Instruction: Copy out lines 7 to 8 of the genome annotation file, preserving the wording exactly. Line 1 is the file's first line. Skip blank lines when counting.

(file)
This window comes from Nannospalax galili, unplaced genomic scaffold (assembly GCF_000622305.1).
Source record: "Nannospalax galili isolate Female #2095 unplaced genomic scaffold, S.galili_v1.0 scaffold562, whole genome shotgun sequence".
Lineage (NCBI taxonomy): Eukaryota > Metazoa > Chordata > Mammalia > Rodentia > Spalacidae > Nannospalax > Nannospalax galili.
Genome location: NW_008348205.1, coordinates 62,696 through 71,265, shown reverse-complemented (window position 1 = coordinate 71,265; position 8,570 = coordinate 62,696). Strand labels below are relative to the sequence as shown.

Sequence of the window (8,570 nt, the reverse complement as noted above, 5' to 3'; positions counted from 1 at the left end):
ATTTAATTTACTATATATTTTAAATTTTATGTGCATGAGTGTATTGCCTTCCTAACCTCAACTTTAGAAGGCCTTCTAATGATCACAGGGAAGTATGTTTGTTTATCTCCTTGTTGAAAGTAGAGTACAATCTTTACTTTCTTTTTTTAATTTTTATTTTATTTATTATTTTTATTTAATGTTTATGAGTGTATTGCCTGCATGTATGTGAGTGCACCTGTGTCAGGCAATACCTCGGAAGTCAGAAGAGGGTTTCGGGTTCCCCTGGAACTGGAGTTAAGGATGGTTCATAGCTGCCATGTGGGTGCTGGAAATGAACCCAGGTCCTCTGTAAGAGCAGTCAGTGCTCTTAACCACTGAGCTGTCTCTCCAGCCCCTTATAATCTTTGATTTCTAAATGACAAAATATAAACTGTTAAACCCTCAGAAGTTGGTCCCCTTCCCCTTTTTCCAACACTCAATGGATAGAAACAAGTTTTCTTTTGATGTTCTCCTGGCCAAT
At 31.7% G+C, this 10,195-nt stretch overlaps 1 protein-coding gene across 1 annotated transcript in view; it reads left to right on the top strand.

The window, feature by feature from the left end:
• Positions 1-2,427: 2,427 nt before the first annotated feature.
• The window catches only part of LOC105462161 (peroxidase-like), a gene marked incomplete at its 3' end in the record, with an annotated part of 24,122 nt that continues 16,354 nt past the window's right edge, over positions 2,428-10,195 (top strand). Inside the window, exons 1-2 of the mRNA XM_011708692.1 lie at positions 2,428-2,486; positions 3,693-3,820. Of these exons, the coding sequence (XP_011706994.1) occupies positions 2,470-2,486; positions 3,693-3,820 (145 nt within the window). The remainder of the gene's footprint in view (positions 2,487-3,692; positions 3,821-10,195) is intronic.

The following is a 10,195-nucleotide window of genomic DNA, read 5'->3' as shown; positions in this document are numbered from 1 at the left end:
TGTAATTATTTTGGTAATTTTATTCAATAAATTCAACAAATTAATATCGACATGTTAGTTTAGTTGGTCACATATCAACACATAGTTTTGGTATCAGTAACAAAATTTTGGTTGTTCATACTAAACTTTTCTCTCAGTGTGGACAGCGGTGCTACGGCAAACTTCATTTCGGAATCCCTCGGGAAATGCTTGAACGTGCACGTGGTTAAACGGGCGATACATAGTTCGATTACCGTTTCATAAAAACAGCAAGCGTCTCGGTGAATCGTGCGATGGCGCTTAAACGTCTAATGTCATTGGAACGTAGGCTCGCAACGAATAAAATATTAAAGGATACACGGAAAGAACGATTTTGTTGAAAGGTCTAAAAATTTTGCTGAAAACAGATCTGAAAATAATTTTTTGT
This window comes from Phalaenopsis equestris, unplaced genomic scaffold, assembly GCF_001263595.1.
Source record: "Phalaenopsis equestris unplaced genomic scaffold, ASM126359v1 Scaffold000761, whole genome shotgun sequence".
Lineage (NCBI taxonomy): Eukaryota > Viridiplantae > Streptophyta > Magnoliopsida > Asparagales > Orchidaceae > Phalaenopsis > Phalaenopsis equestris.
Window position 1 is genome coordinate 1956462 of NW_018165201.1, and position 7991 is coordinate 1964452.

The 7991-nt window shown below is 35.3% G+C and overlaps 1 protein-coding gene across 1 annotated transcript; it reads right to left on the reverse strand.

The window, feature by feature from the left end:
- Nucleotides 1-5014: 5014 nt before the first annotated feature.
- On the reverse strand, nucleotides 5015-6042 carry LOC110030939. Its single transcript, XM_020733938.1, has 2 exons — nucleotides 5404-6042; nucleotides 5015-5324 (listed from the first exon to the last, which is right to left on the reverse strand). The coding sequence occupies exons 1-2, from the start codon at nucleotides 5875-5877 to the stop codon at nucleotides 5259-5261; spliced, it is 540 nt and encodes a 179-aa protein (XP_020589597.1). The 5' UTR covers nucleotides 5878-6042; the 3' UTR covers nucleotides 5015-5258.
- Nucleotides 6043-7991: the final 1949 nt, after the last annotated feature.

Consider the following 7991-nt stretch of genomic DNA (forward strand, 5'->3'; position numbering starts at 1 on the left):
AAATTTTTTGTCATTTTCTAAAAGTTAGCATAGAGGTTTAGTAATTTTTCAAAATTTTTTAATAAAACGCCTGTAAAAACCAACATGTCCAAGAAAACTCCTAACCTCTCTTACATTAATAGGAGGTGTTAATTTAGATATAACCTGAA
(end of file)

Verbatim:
At 31.7% G+C, this 10,195-nt stretch overlaps 1 protein-coding gene across 1 annotated transcript in view; it reads left to right on the top strand.

The window, feature by feature from the left end: